Wednesday, September 30

Roadschool Trip to Canada

Until recently, the kids had never been out of the country.  While in upper Michigan, we decided to remedy the situation...discovering some historic sites along the way!  Join us to explore bushplanes, the War of 1812, and Canadian history!

ETA - Yes, we now realize that this isn't actually WEST Ontario.  Southern US public schools don't exactly emphasize Canadian geography....and I resemble that comment!  Who knew Ontario was so huge?!
With a day to kill and passports in hand, we headed up over the Mackinaw Bridge, an hour north of our hotel, and into Ontario, Canada.  It was the boys' first trip north of the border, but given how much we enjoyed our short time probably won't be the long as we visit in summer.
You know him; you love him; you've learned more than you ever wanted to know about airplanes because of him!  Oh wait...maybe that's me.  😏  Our airplane kiddo was desperate to visit the Bush Pilot this is his new career goal - bush pilot in Alaska...and so that was our first stop.  We spent several hours chatting with the folks who worked there, many of whom were past bush pilots themselves.  Where the museum is used to be an emergency outpost...

The inside is much larger than it looks!  There are hands-on exhibits, airplanes you can crawl up inside of to play, airplanes you can get inside of to 'fly' over the area, and a lot about fire safety.  (We learned that one of the things these bush pilots do is airplane firefighting.)  There are also exhibits about life in the bush camps, where they live when it's too far to get back to base in the same day.  
These airplanes are much larger inside than  you'd imagine!  We toured emergency planes, hospital planes, research planes, and good old passenger planes.  There are models of airports past and many hands-on STEM exhibits where you can fiddle with the mechanical drawings of several different planes.  One of his favorite planes was the old DC-3 passenger jet.  He loves the golden age of flight!
He also liked the large cargo jet, where he was able to get into the cockpit and actually 'fly.'  If you have children, or just airplane folks, this is an affordable and fun museum to visit in the northwest Ontario region!   
If you have a kid that's interested in flight, you might check out AV-STEM.  It's an online class that we've been doing for about a year, and is taught by an Alaskan bush pilot.  It comes with all of the equipment needed and will prepare you to get your pilot's license...and the customer service is fantastic.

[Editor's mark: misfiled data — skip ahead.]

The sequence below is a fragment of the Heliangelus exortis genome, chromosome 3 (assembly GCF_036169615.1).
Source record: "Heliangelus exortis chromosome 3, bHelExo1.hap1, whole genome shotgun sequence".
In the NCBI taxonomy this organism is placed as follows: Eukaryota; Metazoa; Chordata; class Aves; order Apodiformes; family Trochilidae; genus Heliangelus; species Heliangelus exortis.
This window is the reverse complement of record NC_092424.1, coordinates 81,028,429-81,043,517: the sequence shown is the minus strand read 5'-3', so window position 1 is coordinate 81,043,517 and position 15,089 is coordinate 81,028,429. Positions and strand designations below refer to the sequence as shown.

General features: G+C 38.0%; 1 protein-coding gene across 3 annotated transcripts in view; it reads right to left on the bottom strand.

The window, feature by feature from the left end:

As much as one loves airplanes, the other loves historic costumes.  Every museum we visit (that has uniforms) involves us stopping to take dozens of pictures of the minute details for future re-creation....  These War of 1812 uniforms were discovered inside the Ermatinger-Clergue Museum just across the street from the airplane museum.

Not only were there uniforms on display, but there were costumes to play dress up!!  I am totally the mom who will dress up and re-enact with her kids.  😊  We played here for a bit, watched a historic video (where the characters actually say 'Eh!'), and then headed to the second part of the museum.
One of the things we discovered in the house was this old map.  Not being from Canada, we'd never seen one like it before, and the boys love historic maps!  We'll be studying it further as we study Canadian history next year in our curriculum.  We also found snowshoes, furs, and other cold-weather gear that aren't often seen in the historic homes in our neck of the woods...  (pic above)

This house was built by Charles Ermatinger, of the NorthWest Company, and is the oldest surviving house in northwest Ontario.  It was constructed when the area was a fur trading post on the Upper Lakes, and became the center of the region's social and business life.  It also served as military headquarters briefly.  We enjoyed looking around at the inside, which is set up to represent family life in the 19th century, and wondered at the architecture of the home beside it, which was not open to the public.
With daylight rapidly fading, it was time to cross back into the US, meet up with dad in Sault Ste. Marie, pick up some fudge, and prepare to hit the road again!

War of 1812 & Canada Resources 

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